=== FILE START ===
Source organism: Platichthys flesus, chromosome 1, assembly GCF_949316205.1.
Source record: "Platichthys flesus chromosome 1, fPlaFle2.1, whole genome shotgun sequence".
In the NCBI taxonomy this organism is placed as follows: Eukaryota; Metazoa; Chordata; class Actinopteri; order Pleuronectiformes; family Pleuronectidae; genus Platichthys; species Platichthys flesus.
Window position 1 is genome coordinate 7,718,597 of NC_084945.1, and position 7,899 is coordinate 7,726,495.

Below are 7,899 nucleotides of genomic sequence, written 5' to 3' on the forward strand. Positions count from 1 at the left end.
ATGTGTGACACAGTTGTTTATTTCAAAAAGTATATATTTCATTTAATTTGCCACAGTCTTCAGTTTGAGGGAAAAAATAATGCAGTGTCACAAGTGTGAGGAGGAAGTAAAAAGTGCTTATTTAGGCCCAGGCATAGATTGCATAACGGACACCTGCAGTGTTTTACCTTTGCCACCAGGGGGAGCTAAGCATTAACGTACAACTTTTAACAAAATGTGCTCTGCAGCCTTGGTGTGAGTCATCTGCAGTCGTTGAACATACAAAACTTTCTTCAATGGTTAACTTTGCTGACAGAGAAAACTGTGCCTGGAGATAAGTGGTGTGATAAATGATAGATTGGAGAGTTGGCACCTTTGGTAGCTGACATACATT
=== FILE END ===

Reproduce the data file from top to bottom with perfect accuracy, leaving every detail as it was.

Source organism: Platichthys flesus, chromosome 1, assembly GCF_949316205.1.
Source record: "Platichthys flesus chromosome 1, fPlaFle2.1, whole genome shotgun sequence".
In the NCBI taxonomy this organism is placed as follows: Eukaryota; Metazoa; Chordata; class Actinopteri; order Pleuronectiformes; family Pleuronectidae; genus Platichthys; species Platichthys flesus.
Window position 1 is genome coordinate 7,718,597 of NC_084945.1, and position 7,899 is coordinate 7,726,495.

Below are 7,899 nucleotides of genomic sequence, written 5' to 3' on the forward strand. Positions count from 1 at the left end.
ATGTGTGACACAGTTGTTTATTTCAAAAAGTATATATTTCATTTAATTTGCCACAGTCTTCAGTTTGAGGGAAAAAATAATGCAGTGTCACAAGTGTGAGGAGGAAGTAAAAAGTGCTTATTTAGGCCCAGGCATAGATTGCATAACGGACACCTGCAGTGTTTTACCTTTGCCACCAGGGGGAGCTAAGCATTAACGTACAACTTTTAACAAAATGTGCTCTGCAGCCTTGGTGTGAGTCATCTGCAGTCGTTGAACATACAAAACTTTCTTCAATGGTTAACTTTGCTGACAGAGAAAACTGTGCCTGGAGATAAGTGGTGTGATAAATGATAGATTGGAGAGTTGGCACCTTTGGTAGCTGACATACATT